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In 2015, a new ambulance 999 call category system was introduced following a pilot across Wales. The system was developed after a review of ambulance services and concerns over poor response times.
999 calls are placed into three categories in the system, which was designed by clinicians:
- Red – Life-threatening emergencies where someone is in “immediate danger of death”. This includes patients who’ve stopped breathing, choked, gone into cardiac arrest or are in septic shock etc. The all-Wales target is for 65% of Red calls to be responded to by ambulance within 8 minutes.
- Amber – Defined as serious, but not life-threatening, emergency calls that require an ambulance/paramedics to attend and transport to a hospital. Patients are prioritised based on clinical need and this category includes strokes, falls, fractures and chest pain (including heart attacks where a patient is still conscious). There’s no response time target for Amber calls, but performance is judged based on “clinical outcomes”.
- Green – Non-urgent or less serious calls that don’t require an ambulance or can be managed by other health professionals. This includes transferring patients from, for example, a GP surgery to hospital.
So far, it’s been a qualified success. In 2016-17, 76.3% of the 20,286 Red calls received by the Wales Ambulance Trust were responded to within 8 minutes (target 65%). In January 2018, every single health board met the target despite the national average falling to 69.7%.
The most common call category is, however, Amber. In January 2018, the Ambulance Service received 22,932 Amber calls (compared to 2,187 Red) and almost half of those calls (49.7%) were responded to in 30 minutes or more.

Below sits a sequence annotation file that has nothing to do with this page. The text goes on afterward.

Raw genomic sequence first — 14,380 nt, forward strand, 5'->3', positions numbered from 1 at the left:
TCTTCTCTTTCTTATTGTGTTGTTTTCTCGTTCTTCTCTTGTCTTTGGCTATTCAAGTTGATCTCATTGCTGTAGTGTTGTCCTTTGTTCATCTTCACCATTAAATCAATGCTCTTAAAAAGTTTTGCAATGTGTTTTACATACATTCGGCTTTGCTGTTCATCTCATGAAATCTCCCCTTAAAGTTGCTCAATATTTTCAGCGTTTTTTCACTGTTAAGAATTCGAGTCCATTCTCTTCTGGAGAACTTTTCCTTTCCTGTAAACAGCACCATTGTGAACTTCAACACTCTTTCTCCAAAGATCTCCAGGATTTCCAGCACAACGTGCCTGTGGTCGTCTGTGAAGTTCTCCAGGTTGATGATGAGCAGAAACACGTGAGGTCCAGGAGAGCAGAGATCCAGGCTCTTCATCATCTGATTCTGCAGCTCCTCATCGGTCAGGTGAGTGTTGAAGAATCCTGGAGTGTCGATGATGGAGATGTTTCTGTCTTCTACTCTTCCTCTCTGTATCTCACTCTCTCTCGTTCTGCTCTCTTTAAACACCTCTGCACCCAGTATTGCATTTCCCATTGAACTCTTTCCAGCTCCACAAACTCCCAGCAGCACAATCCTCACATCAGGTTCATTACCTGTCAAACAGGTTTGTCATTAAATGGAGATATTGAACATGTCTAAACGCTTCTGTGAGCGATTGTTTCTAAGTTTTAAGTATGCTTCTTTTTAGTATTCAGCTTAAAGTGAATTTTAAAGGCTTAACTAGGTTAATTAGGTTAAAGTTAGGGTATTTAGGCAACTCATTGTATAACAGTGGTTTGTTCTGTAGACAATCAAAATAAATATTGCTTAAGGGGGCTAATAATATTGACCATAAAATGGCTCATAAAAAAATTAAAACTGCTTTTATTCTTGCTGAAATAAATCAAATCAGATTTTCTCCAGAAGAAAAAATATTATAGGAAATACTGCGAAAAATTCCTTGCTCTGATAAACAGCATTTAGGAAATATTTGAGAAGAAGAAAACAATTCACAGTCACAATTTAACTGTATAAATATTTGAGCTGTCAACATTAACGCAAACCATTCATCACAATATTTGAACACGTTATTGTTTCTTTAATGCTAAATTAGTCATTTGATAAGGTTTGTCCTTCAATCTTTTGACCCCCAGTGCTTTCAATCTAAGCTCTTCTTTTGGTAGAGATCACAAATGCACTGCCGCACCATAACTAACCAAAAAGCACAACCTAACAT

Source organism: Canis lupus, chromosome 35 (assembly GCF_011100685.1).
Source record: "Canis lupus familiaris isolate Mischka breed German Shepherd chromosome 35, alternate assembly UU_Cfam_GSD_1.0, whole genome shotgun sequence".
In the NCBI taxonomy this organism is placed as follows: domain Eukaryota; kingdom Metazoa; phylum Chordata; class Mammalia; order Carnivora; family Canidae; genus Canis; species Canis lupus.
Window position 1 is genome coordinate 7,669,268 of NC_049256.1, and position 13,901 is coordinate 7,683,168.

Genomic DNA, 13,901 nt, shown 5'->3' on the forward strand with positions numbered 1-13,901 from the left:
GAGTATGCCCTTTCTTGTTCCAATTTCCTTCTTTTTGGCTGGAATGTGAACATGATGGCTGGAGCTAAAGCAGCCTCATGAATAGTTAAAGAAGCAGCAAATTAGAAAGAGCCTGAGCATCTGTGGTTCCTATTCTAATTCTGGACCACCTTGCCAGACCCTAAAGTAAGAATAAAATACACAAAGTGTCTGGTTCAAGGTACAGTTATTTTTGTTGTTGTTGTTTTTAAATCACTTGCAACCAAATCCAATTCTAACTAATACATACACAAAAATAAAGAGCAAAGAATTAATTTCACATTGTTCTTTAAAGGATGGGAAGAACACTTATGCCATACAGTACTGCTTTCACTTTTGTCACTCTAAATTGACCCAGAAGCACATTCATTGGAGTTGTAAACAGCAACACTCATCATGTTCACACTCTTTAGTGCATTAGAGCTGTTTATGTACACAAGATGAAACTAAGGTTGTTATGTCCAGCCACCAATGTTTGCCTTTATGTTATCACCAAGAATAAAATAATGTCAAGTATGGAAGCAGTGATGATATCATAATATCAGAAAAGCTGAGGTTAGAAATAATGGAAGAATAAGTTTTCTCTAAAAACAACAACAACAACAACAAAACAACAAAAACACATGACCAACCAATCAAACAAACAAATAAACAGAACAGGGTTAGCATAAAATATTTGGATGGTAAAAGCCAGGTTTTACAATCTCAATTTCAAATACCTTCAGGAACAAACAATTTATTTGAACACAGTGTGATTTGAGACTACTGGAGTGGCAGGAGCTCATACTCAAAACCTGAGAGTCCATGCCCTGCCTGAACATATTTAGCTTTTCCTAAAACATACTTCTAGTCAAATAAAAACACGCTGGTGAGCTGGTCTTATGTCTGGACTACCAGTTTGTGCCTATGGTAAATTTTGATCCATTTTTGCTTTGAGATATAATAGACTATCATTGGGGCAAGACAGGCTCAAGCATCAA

Some extreme examples have been raised inside and outside the Senedd chamber. Stroke patients and elderly people who’ve fallen have been said to have waited up to 10 hours or more for an ambulance, and there have been cited examples of 20-hour waits.
AFAIK, unless your heart has stopped completely during a heart attack, then you can endure a moderate delay in receiving treatment; similarly, there’s a window of 2-3 hours to treat strokes and, while falls amongst the elderly will often cause severe pain and discomfort, it’s not always a life-threatening emergency unless they’ve done a serious injury to themselves.
If you had a limited number of ambulances (because of delays in transferring patients to A&E departments, for example), you would want as many as possible to be available to respond to Red calls and other major incidents like car accidents.
Clinically, the system is justified – but clinical/expert evidence will only go so far in shaping public opinion (pointing back to what I’ve said recently about populism and technocrats).
People will rightly ask: What damage can be done during those waits? Even a “minor” heart attack causes long-term damage. If any of us saw a relative or friend suffer a heart attack, fall or stroke, we would want paramedics there immediately, not in several hours. It’s a natural reaction.
Would leaving a response to an Amber call too long lead to it eventually becoming a Red call? For example, an elderly person falling in the street on a cold day is going to be in worse shape than someone who falls during the summer? Are these sorts of factors taken into account when categorising calls?
I don’t think these concerns should be as easily brushed aside as they have been simply because the response time performance for the most urgent calls has undoubtedly improved.
When the call category system is inevitably reviewed in the future, there’s going to be a strong argument to introduce time targets for Amber calls. That doesn’t need to be a requirement for an ambulance to be on the scene within X minutes; it could, for example, set a target percentage for the number of patients admitted to hospital or seen by a paramedic within (for argument’s sake) 3 hours of a 999 call being received.